FLUX: Is life after college different from what you expected?
Chad: I feel as though I’m living like one of the characters in the television show ‘Lost’ — I can discern the pieces of a puzzle that represent who I am and what I’m supposed to do in the world, but I can’t see the whole picture yet. And I won’t for a while. It’s much different from the idea I had in high school, and as an undergrad, that there was a presupposed pathway I should try to carve out for myself.
God has totally opened up my world and has taken me on an immense journey since graduation, and so far I can’t see any signs of stopping in the near future. That settled-down lifestyle I yearned for in college is a lot more distant than I expected, but I wouldn’t trade any of my experiences, because they’ve shaped me in ways I never could have accessed if I had settled.
FLUX: Have your experiences in InterVarsity affected your career decisions in any way?
Chad: Definitely. During my senior year, the leadership team of our chapter really started to focus on issues of social justice in the world. The Lord compels us to examine the conditions of our fellow Christians around the world. As I have become more deeply invested in my work with Teach For America, I have realized that many of the same needs we see overseas apply within our own national borders. InterVarsity helped me to recognize the needs we have in our own country, and that realization opened me up to doing some amazing things that I believe will have a huge impact on the lives of my students here in Oakland.
InterVarsity also taught me some things that have helped in my day-to-day interactions on the job. After my sophomore year, at a week-long training camp, an InterVarsity staff member laid out the issue: Do we submit only to God, or are we accountable to other members of the body of Christ? It might be good to say that our spiritual authority comes from God alone, but there has to be a bigger connection with the larger Christian community. Understanding this has been helpful as I work in the school system. I realize that being a renegade won’t get me where I ultimately want to go. As I look at the bigger picture, I also understand that when my supervisor asks me to do something that I don’t like, it’s not personal; it’s often simply the result of a broken system we’re obligated to work within.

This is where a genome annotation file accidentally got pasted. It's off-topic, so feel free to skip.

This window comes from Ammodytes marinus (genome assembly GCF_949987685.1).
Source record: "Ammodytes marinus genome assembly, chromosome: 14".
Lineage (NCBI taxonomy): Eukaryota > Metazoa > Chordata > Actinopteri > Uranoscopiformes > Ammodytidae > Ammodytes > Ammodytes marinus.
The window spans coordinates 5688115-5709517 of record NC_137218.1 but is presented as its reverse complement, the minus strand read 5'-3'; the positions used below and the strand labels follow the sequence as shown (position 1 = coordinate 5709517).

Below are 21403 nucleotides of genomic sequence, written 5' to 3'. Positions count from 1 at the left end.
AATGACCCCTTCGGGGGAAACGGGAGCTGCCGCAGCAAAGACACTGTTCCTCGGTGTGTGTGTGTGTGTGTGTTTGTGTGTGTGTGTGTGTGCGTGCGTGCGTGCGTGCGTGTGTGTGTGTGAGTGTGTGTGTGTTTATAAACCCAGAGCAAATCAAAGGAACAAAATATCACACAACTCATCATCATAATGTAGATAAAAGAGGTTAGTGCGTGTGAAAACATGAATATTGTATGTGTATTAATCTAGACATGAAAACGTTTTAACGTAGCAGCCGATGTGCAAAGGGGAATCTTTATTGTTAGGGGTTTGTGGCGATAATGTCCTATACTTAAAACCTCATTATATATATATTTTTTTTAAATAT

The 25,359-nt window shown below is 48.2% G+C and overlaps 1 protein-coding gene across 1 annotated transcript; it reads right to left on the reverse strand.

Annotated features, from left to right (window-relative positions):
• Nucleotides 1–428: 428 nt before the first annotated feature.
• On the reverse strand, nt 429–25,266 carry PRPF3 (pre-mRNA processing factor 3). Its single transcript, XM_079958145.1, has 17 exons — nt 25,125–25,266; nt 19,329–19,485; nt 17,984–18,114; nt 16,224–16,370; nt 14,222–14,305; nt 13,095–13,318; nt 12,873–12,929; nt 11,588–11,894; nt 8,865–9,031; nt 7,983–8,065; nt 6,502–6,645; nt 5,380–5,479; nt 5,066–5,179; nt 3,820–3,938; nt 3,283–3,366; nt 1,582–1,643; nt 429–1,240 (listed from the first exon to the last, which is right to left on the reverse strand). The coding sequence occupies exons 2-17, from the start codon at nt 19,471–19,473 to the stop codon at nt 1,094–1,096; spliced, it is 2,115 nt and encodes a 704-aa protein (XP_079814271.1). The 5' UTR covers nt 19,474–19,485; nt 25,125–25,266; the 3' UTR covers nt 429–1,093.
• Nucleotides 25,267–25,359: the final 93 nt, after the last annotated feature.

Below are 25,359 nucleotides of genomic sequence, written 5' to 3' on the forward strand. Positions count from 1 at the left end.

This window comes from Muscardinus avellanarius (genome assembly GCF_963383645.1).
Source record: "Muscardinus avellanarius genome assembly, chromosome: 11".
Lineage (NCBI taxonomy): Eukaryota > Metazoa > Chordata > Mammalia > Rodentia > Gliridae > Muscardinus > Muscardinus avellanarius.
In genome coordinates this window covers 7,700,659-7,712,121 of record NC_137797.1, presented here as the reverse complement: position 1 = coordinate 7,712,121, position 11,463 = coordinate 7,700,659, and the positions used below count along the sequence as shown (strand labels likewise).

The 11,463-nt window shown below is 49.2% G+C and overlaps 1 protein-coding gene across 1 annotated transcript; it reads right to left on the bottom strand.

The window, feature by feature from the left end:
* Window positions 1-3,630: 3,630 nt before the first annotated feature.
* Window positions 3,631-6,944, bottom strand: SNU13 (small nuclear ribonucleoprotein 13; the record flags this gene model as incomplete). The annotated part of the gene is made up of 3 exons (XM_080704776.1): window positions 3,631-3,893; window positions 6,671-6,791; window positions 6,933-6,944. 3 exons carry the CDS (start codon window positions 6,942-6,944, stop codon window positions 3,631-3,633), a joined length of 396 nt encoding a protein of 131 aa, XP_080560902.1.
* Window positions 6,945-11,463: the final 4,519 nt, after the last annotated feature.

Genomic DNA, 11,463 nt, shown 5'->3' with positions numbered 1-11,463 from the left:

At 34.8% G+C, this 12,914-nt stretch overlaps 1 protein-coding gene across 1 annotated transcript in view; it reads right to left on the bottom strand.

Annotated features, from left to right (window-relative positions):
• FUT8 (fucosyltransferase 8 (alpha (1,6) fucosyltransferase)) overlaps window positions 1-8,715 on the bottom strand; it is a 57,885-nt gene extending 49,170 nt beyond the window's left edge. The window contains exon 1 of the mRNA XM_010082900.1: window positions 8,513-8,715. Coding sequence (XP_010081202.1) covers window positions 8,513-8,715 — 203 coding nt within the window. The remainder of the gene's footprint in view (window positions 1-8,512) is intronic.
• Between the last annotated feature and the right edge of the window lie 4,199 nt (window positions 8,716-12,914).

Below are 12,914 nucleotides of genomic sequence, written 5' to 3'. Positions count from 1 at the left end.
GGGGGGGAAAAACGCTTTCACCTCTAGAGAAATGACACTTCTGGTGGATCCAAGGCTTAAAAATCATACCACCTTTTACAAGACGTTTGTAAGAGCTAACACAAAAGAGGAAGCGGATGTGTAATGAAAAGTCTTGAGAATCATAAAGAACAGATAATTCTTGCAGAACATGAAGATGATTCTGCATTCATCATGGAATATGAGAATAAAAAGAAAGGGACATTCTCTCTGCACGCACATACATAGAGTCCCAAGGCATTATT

FLUX: How has your involvement in InterVarsity prepared you for your life after school?
Chad: I often imagine myself clutching at the Father’s pant legs, as a small child will do with his parents. There is an intimacy in our interactions that gets me through the trials of the day, and I hunger and thirst after that connection. InterVarsity helped me to understand and access that intimate connection with the Lord, and my work as a teacher has spurred me into putting that bedrock solidity of my faith at the center of what I do and how I live my life.
FLUX: How have you filled the need for community since graduation?
Chad: I have become involved in a missions publication at my church in Oakland. I also serve as a volunteer with the youth ministry of another church. With so many ministry connections, it is easy to stay involved with people whose drive to serve the Lord encourages me to press on in my everyday efforts.
FLUX: How do you see God using you in your current circumstances?
Chad: I asked my friends at church to pray for my students, and there is a noticeable change in the classroom behavior. I have seen God at work in specific situations. Even though I’m limited as to what I can say in the classroom, some students have found out that I am a Christian and that has made a difference. I have a bracelet that says PUSH (Pray Until Something Happens). After I had been teaching awhile, I wore the bracelet and some of the students asked me what it meant. When I told them, they said, “Oh, so you’re a Christian?” I responded, “Not necessarily, because many other people pray, but yes, I am a Christian.” Knowing this has given the students a more holistic view of who I am, more than just the teacher.
FLUX: Do you have any advice for new graduates?
Chad: Don’t close yourself off to new possibilities. God might be taking you beyond the scope of your biggest dreams and deepest desires.
This interview was originally posted in May, 2007.
What advice would you give graduates? Share your comments below.
For additional resources, contact InterVarsity’s Alumni Department. You can order the free publication, FLUX, and additional material for recent graduates.